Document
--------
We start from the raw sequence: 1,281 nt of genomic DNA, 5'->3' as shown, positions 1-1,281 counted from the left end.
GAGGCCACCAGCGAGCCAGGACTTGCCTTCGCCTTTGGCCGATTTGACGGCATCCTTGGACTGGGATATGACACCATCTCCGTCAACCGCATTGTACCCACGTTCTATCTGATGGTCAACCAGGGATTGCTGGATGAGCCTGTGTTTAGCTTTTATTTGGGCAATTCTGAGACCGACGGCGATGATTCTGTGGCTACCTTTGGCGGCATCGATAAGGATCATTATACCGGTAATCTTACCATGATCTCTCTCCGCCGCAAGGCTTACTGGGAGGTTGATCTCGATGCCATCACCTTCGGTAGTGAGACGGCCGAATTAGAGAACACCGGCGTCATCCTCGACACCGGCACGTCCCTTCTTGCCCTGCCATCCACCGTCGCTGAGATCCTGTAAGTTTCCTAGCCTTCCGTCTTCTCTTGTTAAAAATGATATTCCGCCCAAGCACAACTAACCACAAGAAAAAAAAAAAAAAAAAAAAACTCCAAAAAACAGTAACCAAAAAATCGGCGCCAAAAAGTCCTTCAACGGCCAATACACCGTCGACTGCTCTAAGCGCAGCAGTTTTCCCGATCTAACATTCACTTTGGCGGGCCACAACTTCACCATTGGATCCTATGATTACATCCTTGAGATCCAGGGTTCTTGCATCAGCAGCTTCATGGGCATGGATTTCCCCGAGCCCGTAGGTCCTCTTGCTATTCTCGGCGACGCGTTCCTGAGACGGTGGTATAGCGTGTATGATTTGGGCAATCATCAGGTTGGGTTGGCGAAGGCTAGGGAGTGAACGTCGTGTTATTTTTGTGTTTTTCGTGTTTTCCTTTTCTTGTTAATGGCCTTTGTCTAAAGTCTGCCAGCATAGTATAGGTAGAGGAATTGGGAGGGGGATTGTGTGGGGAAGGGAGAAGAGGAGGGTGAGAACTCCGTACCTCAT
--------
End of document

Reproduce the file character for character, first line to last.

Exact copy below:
We start from the raw sequence: 1,281 nt of genomic DNA, 5'->3' as shown, positions 1-1,281 counted from the left end.
GAGGCCACCAGCGAGCCAGGACTTGCCTTCGCCTTTGGCCGATTTGACGGCATCCTTGGACTGGGATATGACACCATCTCCGTCAACCGCATTGTACCCACGTTCTATCTGATGGTCAACCAGGGATTGCTGGATGAGCCTGTGTTTAGCTTTTATTTGGGCAATTCTGAGACCGACGGCGATGATTCTGTGGCTACCTTTGGCGGCATCGATAAGGATCATTATACCGGTAATCTTACCATGATCTCTCTCCGCCGCAAGGCTTACTGGGAGGTTGATCTCGATGCCATCACCTTCGGTAGTGAGACGGCCGAATTAGAGAACACCGGCGTCATCCTCGACACCGGCACGTCCCTTCTTGCCCTGCCATCCACCGTCGCTGAGATCCTGTAAGTTTCCTAGCCTTCCGTCTTCTCTTGTTAAAAATGATATTCCGCCCAAGCACAACTAACCACAAGAAAAAAAAAAAAAAAAAAAAACTCCAAAAAACAGTAACCAAAAAATCGGCGCCAAAAAGTCCTTCAACGGCCAATACACCGTCGACTGCTCTAAGCGCAGCAGTTTTCCCGATCTAACATTCACTTTGGCGGGCCACAACTTCACCATTGGATCCTATGATTACATCCTTGAGATCCAGGGTTCTTGCATCAGCAGCTTCATGGGCATGGATTTCCCCGAGCCCGTAGGTCCTCTTGCTATTCTCGGCGACGCGTTCCTGAGACGGTGGTATAGCGTGTATGATTTGGGCAATCATCAGGTTGGGTTGGCGAAGGCTAGGGAGTGAACGTCGTGTTATTTTTGTGTTTTTCGTGTTTTCCTTTTCTTGTTAATGGCCTTTGTCTAAAGTCTGCCAGCATAGTATAGGTAGAGGAATTGGGAGGGGGATTGTGTGGGGAAGGGAGAAGAGGAGGGTGAGAACTCCGTACCTCAT